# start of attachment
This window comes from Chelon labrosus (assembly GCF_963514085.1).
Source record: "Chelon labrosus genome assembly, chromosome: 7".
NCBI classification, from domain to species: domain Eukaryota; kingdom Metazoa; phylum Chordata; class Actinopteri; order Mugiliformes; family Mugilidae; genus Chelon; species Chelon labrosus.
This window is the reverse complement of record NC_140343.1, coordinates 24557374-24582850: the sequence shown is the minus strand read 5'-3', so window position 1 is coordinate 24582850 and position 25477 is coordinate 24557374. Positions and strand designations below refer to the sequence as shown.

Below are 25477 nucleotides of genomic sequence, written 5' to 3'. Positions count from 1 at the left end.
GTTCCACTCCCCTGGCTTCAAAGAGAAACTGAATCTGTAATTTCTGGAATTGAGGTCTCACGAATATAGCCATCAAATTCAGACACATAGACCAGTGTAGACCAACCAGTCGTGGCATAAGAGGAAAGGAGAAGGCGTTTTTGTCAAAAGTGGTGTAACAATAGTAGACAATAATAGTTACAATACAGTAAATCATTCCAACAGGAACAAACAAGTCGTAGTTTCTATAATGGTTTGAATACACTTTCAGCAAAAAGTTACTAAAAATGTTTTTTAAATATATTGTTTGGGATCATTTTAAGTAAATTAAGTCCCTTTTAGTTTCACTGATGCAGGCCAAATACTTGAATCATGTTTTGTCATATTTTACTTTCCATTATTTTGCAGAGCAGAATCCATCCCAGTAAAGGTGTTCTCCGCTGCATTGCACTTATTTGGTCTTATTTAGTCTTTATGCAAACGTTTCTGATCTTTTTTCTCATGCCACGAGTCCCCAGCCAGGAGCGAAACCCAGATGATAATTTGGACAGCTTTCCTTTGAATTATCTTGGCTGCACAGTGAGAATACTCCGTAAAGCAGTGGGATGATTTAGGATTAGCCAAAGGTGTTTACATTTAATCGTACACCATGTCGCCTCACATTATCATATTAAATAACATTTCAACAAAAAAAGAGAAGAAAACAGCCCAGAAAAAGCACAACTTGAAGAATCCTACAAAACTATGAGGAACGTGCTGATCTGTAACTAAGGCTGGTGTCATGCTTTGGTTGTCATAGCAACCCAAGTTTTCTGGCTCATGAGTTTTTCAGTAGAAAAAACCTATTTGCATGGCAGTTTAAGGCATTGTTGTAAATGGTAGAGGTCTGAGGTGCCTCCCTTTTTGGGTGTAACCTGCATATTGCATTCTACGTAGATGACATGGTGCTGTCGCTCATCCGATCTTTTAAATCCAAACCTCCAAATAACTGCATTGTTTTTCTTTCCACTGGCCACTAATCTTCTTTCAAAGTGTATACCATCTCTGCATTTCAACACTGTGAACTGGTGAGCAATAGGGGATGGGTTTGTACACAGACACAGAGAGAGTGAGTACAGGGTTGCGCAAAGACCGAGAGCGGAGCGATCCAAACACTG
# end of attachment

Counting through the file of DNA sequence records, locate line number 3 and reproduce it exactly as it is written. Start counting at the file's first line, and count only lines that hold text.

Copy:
NCBI classification, from domain to species: domain Eukaryota; kingdom Metazoa; phylum Chordata; class Actinopteri; order Mugiliformes; family Mugilidae; genus Chelon; species Chelon labrosus.